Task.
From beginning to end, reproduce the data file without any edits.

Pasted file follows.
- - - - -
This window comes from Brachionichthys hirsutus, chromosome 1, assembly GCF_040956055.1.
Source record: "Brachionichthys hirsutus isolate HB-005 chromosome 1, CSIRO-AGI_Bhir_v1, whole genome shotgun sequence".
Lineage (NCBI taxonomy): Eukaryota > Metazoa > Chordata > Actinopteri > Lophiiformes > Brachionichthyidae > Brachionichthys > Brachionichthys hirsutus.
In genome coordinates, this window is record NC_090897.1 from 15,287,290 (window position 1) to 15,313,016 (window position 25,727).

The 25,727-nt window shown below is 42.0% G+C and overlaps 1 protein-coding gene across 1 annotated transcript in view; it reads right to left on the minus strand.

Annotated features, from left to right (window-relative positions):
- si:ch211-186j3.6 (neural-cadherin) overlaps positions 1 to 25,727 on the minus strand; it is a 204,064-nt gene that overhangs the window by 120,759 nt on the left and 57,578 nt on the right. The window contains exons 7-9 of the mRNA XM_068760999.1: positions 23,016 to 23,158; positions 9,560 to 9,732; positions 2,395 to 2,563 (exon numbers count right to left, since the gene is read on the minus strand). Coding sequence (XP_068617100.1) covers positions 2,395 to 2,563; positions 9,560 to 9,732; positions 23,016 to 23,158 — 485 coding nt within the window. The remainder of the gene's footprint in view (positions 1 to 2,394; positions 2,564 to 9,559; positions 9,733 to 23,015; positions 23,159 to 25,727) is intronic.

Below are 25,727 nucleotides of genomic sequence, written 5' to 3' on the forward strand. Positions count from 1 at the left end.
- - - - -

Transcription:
This window comes from Brachionichthys hirsutus, chromosome 1, assembly GCF_040956055.1.
Source record: "Brachionichthys hirsutus isolate HB-005 chromosome 1, CSIRO-AGI_Bhir_v1, whole genome shotgun sequence".
Lineage (NCBI taxonomy): Eukaryota > Metazoa > Chordata > Actinopteri > Lophiiformes > Brachionichthyidae > Brachionichthys > Brachionichthys hirsutus.
In genome coordinates, this window is record NC_090897.1 from 15,287,290 (window position 1) to 15,313,016 (window position 25,727).

The 25,727-nt window shown below is 42.0% G+C and overlaps 1 protein-coding gene across 1 annotated transcript in view; it reads right to left on the minus strand.

Annotated features, from left to right (window-relative positions):
- si:ch211-186j3.6 (neural-cadherin) overlaps positions 1 to 25,727 on the minus strand; it is a 204,064-nt gene that overhangs the window by 120,759 nt on the left and 57,578 nt on the right. The window contains exons 7-9 of the mRNA XM_068760999.1: positions 23,016 to 23,158; positions 9,560 to 9,732; positions 2,395 to 2,563 (exon numbers count right to left, since the gene is read on the minus strand). Coding sequence (XP_068617100.1) covers positions 2,395 to 2,563; positions 9,560 to 9,732; positions 23,016 to 23,158 — 485 coding nt within the window. The remainder of the gene's footprint in view (positions 1 to 2,394; positions 2,564 to 9,559; positions 9,733 to 23,015; positions 23,159 to 25,727) is intronic.

Below are 25,727 nucleotides of genomic sequence, written 5' to 3' on the forward strand. Positions count from 1 at the left end.